Fairview, UCare to combine
Fairview Health Services and UCare announced April 5 that they have signed a letter of intent to combine their provider and payer expertise with a commitment to provide innovative, fully integrated health care for Minnesotans. The two organizations hope to finalize details of the transaction and secure regulatory approvals by mid-summer 2016.
Upon execution of an agreement, UCare will become a wholly-owned subsidiary of Fairview. Jim Eppel will remain as UCare president and CEO. UCare and PreferredOne, which came under Fairview’s sole ownership in January, will form Fairview’s health plan division. The two payers, which are the fourth and fifth largest in Minnesota, offer complementary portfolios of services to two different sets of clients.
“This proposed combination mirrors a growing national trend of payer/provider partnerships and has the potential to transform how health care is delivered and financed in Minnesota,” said David Murphy,
Fairview’s interim CEO. “Deploying the synergies and shared visions of these two trusted Minnesota health care organizations will enable us to pilot innovative ways to improve patient outcomes, simplify the health care experience and reduce the cost of care.”
“I share in David’s excitement about joining these two health care leaders,” said Eppel. “Combining forces with Fairview and its extensive, high-quality provider network will enable us to pave the way for a truly value-based and integrated system which better serves Minnesotans now and into the future.”
Specific details of the agreement are being worked out. Overall workforce reductions are not anticipated as a result of the transaction. (Source: Fairview)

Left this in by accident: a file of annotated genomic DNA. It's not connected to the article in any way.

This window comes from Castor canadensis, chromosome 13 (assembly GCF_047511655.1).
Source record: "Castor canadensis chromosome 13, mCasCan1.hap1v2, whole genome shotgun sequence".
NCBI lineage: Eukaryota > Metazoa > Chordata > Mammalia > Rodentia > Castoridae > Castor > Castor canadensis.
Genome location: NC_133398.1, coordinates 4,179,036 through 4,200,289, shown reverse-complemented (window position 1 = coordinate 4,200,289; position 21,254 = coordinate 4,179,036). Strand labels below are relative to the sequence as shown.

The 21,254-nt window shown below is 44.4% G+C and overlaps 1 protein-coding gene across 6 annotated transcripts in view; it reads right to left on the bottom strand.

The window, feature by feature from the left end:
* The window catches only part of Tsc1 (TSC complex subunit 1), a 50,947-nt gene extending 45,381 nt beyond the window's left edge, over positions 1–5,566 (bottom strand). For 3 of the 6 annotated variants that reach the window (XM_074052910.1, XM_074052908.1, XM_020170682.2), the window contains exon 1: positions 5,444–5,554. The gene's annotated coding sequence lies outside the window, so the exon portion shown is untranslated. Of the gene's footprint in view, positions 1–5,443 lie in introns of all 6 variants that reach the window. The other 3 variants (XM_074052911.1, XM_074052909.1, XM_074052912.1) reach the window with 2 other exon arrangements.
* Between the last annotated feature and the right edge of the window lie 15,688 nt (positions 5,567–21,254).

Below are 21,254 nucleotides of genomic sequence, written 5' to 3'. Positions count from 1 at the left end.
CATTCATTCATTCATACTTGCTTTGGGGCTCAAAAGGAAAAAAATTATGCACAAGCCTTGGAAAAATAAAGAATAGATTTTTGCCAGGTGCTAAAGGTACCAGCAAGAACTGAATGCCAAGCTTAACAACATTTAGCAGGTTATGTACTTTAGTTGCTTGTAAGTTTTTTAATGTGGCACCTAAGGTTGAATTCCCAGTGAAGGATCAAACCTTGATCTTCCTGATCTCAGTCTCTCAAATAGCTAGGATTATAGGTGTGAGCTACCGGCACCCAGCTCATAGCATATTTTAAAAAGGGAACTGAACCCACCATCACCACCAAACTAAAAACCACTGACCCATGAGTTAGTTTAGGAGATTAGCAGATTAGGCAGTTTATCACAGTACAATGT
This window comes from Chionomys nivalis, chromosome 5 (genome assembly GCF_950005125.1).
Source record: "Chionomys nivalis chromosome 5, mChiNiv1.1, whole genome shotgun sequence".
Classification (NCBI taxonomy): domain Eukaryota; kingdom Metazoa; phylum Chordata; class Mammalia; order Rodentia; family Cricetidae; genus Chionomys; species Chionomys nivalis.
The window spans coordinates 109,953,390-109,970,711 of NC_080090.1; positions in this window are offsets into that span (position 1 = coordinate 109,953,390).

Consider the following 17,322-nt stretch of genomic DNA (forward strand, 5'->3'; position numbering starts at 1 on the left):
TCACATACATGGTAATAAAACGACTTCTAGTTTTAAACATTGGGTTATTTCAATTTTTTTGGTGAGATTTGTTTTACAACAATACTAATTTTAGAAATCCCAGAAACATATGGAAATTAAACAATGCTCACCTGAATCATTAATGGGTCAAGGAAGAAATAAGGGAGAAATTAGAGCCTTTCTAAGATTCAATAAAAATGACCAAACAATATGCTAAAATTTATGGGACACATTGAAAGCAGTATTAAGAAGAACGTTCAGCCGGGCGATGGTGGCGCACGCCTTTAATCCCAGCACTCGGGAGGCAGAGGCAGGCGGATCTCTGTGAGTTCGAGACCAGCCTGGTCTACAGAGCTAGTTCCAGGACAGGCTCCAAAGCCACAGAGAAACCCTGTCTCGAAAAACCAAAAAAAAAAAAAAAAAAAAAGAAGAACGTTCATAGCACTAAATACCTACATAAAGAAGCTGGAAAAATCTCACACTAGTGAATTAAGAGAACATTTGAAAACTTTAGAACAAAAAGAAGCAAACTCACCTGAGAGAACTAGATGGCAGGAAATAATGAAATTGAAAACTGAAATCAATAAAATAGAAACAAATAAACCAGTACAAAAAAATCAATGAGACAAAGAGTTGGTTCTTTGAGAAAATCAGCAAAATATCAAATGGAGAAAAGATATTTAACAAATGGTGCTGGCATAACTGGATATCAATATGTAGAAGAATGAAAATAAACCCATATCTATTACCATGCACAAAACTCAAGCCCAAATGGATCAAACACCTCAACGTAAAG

Mental health task force set
Gov. Mark Dayton has announced the creation of the Governor’s Task Force on Mental Health to advise state leaders on improvements to Minnesota’s mental health systems. Dayton has directed the task
force to develop comprehensive recommendations to design, implement, and sustain a continuum of mental health services throughout Minnesota – comprehensive planning that has been missing from past efforts to bolster the state’s mental health system.
“Too many Minnesotans are going far too long without accessing the mental health care they need,” said Dayton. “Those denials damage their overall health, their job opportunities, and their access to safe, affordable housing. This task force will provide the expertise and leadership necessary to address these serious challenges statewide. I look forward to receiving and acting upon their recommendations.”
More than 200,000 adults and 75,000 children in Minnesota live with mental illness. People wait an average of 10 years between the onset of symptoms and before seeking out treatment. The task force will include Minnesotans who have experienced mental illness – either themselves or as a family member – state and local government officials, mental health and other health care providers, as well as judicial and law enforcement officials. It will have ex office members from the legislature and state agencies. Together they will work to identify gaps in the state’s mental health system and propose policy solutions that can help address those challenges across Minnesota.
“This is a critical moment for our mental health system in Minnesota,” said Department of Human Services Commissioner Emily Piper. “We have made advancements in the last year, but we need to continue moving forward on that commitment. I thank the governor for his leadership to identify solutions that will address the gaps that exist in our mental health system, and help to ensure that all Minnesotans can access the treatment, services and supports they need.”